CHICKASAW COUNTY – School is out and hundreds of kids who might go hungry in Chickasaw County during the summer break will get two good meals a day.
Schools in Okolona and Houlka have embarked on a federal program this week that will see kids 18 and under who were in school last spring get a well-rounded breakfast and lunch.
“We will feed about 200 this summer,” said Okolona Superintendent Dexter Green. “It’s a great program that brings good nutrition to a lot of kids.”
Green said the program is federally funded and involves no local dollars. The meals are served at local school cafeterias by school workers who would normally be off work during the summer.
“Educators know how important nutrition is to learning,” said Green. “Kids who have nutrition deficiencies often have learning deficiencies. This program makes sure kids who need it are fed across the summer.”
Houlka Superintendent Dr. Betsy Collums echoed Green’s assessment.
“We started this program about eight years ago and will feed about 50 kids each day,” said Collums. “All parents need to do is drop by and fill out the forms so we can be reimbursed.”
Breakfast is served Monday through Friday from around 7:30 to 8:30 a.m. Lunch is served from 11:15 a.m. to 12:30 p.m.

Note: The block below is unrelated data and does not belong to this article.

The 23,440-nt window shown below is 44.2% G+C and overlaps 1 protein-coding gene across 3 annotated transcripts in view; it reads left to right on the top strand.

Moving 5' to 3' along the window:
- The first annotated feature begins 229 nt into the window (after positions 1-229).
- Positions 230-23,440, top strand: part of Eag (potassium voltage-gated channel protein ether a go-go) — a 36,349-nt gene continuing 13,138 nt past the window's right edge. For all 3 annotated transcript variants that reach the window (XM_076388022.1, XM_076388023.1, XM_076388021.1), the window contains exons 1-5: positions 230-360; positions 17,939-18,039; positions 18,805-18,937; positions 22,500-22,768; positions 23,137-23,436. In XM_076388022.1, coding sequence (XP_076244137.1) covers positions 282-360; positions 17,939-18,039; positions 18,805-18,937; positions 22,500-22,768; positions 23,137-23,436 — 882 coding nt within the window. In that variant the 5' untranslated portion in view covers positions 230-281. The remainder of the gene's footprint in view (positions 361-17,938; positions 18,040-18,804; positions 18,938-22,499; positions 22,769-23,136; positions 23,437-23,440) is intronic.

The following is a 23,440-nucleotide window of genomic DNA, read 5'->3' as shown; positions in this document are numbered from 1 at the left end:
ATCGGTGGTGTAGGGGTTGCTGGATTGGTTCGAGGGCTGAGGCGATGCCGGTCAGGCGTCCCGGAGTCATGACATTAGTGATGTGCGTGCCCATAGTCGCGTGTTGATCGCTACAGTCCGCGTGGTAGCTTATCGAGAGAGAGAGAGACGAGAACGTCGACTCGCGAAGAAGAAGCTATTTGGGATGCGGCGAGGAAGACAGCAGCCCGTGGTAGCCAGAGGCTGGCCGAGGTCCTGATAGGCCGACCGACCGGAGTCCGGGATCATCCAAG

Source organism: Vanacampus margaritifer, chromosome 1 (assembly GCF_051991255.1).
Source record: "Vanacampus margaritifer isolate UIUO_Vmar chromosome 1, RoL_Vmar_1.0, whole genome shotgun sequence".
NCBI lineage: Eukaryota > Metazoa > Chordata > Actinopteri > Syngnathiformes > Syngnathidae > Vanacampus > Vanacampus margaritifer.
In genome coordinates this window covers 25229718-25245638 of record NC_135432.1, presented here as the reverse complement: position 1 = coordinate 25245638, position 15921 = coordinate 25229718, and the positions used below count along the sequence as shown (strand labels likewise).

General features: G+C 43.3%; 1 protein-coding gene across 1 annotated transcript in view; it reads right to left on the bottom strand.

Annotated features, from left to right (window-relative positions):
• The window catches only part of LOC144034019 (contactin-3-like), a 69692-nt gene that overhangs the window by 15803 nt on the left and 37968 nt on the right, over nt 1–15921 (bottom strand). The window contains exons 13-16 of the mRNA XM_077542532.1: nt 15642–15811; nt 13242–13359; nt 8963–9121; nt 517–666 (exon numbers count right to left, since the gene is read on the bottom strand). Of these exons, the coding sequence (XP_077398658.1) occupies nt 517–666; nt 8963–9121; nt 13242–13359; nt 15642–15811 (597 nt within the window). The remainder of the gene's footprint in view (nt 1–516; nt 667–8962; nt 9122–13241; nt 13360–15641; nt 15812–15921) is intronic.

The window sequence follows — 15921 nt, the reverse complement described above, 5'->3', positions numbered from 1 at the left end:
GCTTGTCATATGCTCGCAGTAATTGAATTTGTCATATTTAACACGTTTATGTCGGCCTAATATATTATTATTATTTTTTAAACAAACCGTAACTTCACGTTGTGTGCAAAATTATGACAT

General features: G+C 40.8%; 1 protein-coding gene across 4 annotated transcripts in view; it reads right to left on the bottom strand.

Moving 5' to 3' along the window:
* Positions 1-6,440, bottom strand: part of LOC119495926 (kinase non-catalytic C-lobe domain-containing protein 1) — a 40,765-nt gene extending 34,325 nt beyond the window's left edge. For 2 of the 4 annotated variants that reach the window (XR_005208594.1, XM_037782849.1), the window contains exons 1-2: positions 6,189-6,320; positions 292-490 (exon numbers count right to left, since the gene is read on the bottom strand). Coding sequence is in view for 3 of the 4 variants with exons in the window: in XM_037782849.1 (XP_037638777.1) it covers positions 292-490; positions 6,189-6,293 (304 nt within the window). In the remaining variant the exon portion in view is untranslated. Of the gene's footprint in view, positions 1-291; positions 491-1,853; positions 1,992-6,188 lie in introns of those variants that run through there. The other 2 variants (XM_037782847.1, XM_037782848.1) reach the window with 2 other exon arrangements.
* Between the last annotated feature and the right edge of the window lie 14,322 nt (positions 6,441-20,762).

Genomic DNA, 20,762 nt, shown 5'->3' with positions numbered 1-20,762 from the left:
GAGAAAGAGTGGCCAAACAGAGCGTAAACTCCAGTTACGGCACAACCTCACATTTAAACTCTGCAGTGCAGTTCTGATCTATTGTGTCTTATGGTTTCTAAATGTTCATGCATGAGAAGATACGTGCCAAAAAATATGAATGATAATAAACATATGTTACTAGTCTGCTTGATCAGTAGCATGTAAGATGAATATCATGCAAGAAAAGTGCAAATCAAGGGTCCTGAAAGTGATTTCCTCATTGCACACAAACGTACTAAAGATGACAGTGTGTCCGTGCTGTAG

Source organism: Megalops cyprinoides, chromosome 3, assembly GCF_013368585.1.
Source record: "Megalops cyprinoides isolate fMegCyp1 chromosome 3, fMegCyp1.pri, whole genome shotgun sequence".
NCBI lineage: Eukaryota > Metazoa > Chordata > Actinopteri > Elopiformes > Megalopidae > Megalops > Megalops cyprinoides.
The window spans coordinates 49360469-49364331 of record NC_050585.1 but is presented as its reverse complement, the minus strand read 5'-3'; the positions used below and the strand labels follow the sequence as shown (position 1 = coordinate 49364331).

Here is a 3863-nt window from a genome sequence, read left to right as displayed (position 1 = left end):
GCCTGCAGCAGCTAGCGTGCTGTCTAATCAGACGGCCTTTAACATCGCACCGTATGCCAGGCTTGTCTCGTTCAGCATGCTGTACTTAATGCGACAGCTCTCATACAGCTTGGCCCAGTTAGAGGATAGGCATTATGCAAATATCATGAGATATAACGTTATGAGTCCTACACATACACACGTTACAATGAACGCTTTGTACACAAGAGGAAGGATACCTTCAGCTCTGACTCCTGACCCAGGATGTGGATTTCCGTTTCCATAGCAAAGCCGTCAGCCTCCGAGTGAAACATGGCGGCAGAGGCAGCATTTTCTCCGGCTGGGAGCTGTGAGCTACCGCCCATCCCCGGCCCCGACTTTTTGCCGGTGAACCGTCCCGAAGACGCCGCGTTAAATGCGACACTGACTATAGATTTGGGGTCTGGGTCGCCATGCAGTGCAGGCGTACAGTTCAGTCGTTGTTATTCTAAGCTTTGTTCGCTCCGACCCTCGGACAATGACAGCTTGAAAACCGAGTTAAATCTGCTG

Houston schools do not offer a summer feeding program, but local churches do provide meals through the Southern Foundation Summer Feeding Program that accesses the same funds at Houlka and Okolona.
In Houston breakfast and lunch will be served at Second Baptist Church on Martin Luther King Drive, Center Hill Baptist Church on Gladney Circle and True Bible Way on Airport Road. Meals will also be provided at Calvary Baptist Church in Okolona and at Coleman’s Restaurant in Calhoun City.
Breakfast begins at 9:30 a.m. and lunch at 12:30 p.m.
All meals must be eaten on site.
Meals will be offered June 2 through July 31. Area schools return to class the first week in August.
Across the state this program will provide two million meals to Mississippi schoolchildren this summer.
The program was announced last week by Department of Agriculture officials and community leaders.
“USDA’s summer meal programs help fill the gap for children who depend on free and reduced-price meals when they are in school,” USDA Food and Nutrition Service Administrator Audrey Rowe said in a news release.
The Summer Food Service Program will provide more than 30,000 meals a day in Mississippi — two meals a day per child — over the summer.
That’s an increase of 12 percent over the 1.85 million meals — 26,916 a day — provided last year at nearly 400 sites.
One-third of Mississippi’s children live in homes where access to good, nutritious food on a regular basis is limited, according to the Department of Agriculture.
Meals will be provided at schools, mobile sites, low-income housing units, churches and other locations.
The Agriculture Department targeted Mississippi and five other states to boost the program in 2014. The other states are Alabama, Illinois, Missouri, Nevada and Texas.
For details, or information on how a church, civic club or community can offer free summer breakfasts and lunches, call 662-213-1301.